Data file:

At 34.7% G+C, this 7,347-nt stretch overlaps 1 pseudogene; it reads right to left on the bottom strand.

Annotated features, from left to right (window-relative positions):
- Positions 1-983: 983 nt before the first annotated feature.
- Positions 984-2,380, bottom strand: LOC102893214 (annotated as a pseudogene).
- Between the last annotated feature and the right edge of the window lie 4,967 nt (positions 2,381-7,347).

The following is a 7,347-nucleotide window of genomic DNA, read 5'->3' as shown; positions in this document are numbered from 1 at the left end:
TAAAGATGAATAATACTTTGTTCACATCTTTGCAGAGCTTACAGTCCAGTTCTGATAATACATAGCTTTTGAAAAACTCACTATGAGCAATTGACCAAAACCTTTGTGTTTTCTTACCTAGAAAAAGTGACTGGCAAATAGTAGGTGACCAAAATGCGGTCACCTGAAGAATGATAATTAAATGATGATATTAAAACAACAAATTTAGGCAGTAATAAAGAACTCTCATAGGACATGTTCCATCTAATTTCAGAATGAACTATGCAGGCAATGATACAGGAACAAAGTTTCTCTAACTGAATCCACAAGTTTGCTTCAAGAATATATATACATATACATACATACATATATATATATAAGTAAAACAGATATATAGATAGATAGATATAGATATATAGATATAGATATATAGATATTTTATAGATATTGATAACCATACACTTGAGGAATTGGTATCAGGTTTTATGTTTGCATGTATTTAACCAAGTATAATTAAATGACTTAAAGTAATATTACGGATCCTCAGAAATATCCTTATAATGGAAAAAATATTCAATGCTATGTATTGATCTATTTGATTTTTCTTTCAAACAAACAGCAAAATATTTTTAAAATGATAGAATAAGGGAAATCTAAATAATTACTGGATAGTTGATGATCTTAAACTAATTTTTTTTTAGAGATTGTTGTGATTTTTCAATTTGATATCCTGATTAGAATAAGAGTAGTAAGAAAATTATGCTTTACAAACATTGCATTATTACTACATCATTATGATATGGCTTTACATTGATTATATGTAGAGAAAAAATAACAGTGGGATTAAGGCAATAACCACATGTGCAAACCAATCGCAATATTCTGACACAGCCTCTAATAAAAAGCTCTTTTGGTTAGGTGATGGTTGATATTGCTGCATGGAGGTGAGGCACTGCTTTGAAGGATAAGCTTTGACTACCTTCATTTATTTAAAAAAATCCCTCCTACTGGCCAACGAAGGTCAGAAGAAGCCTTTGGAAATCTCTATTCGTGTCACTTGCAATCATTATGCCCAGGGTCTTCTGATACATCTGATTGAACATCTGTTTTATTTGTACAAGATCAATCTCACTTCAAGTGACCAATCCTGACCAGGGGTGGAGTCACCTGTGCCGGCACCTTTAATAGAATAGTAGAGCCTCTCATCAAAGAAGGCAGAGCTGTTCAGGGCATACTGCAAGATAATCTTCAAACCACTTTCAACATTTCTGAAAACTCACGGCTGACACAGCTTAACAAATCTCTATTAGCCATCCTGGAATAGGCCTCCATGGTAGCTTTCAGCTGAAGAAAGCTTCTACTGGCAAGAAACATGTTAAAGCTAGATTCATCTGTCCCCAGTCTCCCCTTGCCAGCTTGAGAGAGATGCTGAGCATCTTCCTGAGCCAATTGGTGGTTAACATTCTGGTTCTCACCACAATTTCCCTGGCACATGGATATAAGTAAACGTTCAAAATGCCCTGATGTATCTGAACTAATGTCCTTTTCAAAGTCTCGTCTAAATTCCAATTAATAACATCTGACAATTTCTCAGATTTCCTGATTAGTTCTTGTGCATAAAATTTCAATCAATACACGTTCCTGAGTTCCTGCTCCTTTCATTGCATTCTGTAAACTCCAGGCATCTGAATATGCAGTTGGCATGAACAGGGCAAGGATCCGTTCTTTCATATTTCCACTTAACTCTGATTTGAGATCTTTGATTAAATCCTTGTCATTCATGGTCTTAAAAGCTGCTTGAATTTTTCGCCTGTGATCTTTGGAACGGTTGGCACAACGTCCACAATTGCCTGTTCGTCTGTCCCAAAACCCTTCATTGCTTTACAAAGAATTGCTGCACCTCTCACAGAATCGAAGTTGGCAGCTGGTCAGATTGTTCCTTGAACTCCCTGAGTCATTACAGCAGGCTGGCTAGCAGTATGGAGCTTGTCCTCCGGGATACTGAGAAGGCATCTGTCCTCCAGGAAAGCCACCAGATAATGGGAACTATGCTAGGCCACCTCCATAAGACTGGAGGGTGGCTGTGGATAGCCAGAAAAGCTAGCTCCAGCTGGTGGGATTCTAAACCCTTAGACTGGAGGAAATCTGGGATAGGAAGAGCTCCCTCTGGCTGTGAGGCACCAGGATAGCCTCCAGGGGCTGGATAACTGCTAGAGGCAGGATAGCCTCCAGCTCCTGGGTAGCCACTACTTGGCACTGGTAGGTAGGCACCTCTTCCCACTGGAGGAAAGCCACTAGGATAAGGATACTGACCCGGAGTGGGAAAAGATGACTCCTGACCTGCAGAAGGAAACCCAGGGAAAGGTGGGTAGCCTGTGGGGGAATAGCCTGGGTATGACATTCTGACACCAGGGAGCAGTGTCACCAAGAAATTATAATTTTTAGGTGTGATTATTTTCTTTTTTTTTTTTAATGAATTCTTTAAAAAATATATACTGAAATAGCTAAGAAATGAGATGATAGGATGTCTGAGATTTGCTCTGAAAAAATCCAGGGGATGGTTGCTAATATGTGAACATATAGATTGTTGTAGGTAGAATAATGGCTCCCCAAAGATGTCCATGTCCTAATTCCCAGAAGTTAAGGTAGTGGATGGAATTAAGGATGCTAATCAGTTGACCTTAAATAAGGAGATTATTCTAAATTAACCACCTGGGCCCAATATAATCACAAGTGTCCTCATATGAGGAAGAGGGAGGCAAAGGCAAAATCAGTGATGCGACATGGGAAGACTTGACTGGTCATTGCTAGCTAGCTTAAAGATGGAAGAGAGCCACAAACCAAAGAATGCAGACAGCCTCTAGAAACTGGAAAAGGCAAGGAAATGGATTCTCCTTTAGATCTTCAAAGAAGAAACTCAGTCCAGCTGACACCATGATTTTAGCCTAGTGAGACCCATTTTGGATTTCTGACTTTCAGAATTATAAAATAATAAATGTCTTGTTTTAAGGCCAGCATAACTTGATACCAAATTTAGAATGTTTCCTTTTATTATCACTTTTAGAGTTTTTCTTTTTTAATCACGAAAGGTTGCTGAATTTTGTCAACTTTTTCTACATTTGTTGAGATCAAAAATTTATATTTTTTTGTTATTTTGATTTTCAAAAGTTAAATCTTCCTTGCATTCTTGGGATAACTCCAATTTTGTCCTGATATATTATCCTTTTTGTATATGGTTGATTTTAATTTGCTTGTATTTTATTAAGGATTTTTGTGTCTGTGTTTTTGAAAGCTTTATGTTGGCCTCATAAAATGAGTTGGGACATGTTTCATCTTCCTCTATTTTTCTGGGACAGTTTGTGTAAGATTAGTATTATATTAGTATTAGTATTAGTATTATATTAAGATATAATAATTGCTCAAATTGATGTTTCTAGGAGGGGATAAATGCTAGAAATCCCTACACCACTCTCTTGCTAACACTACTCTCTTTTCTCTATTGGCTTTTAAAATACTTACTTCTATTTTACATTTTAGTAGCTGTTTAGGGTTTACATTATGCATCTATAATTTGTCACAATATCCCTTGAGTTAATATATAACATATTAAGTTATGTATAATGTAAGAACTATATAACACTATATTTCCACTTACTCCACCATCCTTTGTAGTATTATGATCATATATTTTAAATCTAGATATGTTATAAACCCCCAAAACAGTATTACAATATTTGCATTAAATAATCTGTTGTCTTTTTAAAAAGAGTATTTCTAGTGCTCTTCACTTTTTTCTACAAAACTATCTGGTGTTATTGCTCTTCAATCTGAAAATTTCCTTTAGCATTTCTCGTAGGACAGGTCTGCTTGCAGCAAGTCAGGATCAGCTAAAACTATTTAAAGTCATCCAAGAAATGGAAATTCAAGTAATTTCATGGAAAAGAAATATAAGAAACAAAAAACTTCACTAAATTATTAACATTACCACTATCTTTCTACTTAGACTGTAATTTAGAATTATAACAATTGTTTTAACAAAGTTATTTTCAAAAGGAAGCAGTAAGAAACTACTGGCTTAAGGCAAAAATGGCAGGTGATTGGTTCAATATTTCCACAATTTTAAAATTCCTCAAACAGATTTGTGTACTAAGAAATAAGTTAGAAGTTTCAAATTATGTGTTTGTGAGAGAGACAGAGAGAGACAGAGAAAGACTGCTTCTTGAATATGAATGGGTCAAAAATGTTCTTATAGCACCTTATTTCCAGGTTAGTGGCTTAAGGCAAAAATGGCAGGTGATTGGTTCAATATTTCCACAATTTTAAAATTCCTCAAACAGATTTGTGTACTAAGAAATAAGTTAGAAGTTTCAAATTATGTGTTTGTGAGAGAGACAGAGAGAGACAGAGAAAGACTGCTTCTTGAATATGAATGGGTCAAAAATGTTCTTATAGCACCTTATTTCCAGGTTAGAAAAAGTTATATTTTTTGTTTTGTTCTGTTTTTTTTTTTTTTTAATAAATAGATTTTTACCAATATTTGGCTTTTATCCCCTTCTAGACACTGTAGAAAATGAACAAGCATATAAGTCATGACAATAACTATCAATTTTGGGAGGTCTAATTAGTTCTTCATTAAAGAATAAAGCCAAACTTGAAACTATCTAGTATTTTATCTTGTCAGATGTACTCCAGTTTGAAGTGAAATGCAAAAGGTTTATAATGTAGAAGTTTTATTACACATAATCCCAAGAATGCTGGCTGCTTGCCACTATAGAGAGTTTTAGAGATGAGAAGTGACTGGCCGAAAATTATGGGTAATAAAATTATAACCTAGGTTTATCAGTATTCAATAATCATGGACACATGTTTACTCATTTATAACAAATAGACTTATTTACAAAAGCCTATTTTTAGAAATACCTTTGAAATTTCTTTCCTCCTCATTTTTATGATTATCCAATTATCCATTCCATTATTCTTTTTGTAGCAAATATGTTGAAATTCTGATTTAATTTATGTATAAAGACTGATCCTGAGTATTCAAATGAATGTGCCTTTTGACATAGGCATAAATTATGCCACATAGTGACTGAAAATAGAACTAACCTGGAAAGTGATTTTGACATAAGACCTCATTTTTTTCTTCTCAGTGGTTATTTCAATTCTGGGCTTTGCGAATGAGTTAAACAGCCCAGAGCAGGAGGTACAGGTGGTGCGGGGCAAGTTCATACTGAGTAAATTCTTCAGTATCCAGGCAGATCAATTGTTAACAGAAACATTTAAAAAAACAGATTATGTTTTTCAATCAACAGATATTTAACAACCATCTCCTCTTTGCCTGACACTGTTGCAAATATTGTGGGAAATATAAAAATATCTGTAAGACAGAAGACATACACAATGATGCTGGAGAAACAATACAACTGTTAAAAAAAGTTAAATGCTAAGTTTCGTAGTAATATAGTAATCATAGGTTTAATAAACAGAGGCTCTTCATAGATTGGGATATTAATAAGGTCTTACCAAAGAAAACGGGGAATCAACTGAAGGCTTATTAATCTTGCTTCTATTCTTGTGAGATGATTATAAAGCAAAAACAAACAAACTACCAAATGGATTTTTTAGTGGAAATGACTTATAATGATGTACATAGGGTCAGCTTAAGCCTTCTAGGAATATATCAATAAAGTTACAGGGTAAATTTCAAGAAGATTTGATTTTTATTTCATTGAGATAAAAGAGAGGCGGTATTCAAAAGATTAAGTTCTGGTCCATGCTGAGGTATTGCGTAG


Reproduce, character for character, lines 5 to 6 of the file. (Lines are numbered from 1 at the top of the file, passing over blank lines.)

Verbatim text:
- Between the last annotated feature and the right edge of the window lie 4,967 nt (positions 2,381-7,347).

The following is a 7,347-nucleotide window of genomic DNA, read 5'->3' as shown; positions in this document are numbered from 1 at the left end: